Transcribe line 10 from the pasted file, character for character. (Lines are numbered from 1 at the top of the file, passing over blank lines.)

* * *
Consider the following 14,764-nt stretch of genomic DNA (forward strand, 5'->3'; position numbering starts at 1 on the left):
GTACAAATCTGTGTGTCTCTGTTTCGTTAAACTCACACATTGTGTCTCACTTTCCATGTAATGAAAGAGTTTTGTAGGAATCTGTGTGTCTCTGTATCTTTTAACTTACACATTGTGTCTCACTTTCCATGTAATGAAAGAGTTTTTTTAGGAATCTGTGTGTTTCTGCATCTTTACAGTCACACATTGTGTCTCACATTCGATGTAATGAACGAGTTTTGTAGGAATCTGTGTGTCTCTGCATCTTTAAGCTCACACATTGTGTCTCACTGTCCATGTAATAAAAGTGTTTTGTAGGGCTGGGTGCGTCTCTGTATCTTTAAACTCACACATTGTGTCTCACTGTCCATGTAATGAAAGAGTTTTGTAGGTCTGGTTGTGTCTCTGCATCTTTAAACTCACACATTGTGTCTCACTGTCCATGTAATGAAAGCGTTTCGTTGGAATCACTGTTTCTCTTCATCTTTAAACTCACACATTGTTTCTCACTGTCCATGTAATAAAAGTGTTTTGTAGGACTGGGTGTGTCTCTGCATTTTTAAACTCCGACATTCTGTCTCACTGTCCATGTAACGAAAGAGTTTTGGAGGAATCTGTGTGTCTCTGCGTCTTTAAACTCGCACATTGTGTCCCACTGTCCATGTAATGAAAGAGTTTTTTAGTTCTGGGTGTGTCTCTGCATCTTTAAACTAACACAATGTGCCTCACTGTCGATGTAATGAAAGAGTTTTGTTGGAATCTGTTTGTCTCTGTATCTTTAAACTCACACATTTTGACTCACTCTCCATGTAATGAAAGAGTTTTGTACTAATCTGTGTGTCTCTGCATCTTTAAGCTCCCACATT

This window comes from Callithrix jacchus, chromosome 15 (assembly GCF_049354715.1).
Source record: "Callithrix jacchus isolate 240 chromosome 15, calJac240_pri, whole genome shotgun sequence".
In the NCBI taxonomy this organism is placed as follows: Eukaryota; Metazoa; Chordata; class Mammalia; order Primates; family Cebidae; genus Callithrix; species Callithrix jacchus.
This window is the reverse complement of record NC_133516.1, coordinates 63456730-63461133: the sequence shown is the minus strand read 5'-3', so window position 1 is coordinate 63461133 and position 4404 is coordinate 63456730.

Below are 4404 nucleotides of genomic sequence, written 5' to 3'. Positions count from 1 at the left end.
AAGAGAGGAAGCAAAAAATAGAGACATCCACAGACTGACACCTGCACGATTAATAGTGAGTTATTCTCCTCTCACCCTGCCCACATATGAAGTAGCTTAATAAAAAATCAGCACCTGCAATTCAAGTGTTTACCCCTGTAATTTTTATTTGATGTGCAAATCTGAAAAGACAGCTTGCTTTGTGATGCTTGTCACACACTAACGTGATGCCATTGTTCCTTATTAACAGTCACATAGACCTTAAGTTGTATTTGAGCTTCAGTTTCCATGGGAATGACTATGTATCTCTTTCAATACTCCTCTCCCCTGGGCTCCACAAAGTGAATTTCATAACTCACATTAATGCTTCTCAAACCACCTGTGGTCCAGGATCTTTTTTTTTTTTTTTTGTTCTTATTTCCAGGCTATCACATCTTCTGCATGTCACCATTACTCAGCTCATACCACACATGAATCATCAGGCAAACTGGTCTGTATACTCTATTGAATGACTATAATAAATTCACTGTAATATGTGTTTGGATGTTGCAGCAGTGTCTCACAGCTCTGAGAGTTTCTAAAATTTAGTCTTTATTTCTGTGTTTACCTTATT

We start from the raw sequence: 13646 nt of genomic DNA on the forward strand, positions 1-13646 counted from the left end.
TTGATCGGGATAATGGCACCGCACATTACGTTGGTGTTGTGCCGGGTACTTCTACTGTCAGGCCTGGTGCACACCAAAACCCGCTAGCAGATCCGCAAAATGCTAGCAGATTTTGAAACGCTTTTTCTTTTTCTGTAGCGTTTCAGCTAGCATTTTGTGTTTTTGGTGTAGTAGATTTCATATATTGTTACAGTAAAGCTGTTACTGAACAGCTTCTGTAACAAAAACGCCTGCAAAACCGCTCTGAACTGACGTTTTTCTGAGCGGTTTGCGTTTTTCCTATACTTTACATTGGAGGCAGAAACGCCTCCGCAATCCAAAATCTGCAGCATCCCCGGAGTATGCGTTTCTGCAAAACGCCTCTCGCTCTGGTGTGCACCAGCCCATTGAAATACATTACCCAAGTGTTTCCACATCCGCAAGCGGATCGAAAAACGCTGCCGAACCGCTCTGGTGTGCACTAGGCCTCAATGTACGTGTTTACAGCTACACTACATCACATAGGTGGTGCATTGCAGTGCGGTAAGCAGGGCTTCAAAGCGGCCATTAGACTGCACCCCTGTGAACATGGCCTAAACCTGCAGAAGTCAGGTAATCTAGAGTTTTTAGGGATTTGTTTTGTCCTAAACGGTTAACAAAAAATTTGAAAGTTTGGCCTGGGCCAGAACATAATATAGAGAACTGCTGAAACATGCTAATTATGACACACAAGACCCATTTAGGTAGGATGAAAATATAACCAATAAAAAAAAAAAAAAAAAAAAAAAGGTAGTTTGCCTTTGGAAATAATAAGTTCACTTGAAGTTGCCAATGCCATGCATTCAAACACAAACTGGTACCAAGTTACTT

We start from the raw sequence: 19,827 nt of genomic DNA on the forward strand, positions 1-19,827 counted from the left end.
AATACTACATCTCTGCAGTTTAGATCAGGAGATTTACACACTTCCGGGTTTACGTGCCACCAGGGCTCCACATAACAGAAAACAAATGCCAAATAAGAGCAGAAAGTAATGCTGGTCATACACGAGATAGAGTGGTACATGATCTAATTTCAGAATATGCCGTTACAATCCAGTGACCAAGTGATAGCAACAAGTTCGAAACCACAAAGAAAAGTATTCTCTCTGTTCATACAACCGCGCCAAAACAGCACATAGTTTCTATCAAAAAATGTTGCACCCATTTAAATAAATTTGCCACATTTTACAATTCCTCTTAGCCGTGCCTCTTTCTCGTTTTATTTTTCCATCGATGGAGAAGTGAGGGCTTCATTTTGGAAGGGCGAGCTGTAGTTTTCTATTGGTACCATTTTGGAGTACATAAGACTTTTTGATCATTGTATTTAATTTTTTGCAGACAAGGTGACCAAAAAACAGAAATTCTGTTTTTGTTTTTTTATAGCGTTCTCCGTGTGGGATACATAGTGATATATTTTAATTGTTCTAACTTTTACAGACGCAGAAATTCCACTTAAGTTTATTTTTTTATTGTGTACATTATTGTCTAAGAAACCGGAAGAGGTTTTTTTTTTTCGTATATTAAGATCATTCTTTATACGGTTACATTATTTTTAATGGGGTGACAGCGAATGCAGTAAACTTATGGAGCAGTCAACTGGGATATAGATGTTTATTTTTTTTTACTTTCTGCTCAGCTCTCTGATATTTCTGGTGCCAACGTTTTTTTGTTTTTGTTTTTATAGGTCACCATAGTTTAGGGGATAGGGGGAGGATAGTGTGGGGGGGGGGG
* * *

TTGATCGGGATAATGGCACCGCACATTACGTTGGTGTTGTGCCGGGTACTTCTACTGTCAGGCCTGGTGCACACCAAAACCCGCTAGCAGATCCGCAAAATGCTAGCAGATTTTGAAACGCTTTTTCTTTTTCTGTAGCGTTTCAGCTAGCATTTTGTGTTTTTGGTGTAGTAGATTTCATATATTGTTACAGTAAAGCTGTTACTGAACAGCTTCTGTAACAAAAACGCCTGCAAAACCGCTCTGAACTGACGTTTTTCTGAGCGGTTTGCGTTTTTCCTATACTTTACATTGGAGGCAGAAACGCCTCCGCAATCCAAAATCTGCAGCATCCCCGGAGTATGCGTTTCTGCAAAACGCCTCTCGCTCTGGTGTGCACCAGCCCATTGAAATACATTACCCAAGTGTTTCCACATCCGCAAGCGGATCGAAAAACGCTGCCGAACCGCTCTGGTGTGCACTAGGCCTCAATGTACGTGTTTACAGCTACACTACATCACATAGGTGGTGCATTGCAGTGCGGTAAGCAGGGCTTCAAAGCGGCCATTAGACTGCACCCCTGTGAACATGGCCTAAACCTGCAGAAGTCAGGTAATCTAGAGTTTTTAGGGATTTGTTTTGTCCTAAACGGTTAACAAAAAATTTGAAAGTTTGGCCTGGGCCAGAACATAATATAGAGAACTGCTGAAACATGCTAATTATGACACACAAGACCCATTTAGGTAGGATGAAAATATAACCAATAAAAAAAAAAAAAAAAAAAAAAAGGTAGTTTGCCTTTGGAAATAATAAGTTCACTTGAAGTTGCCAATGCCATGCATTCAAACACAAACTGGTACCAAGTTACTT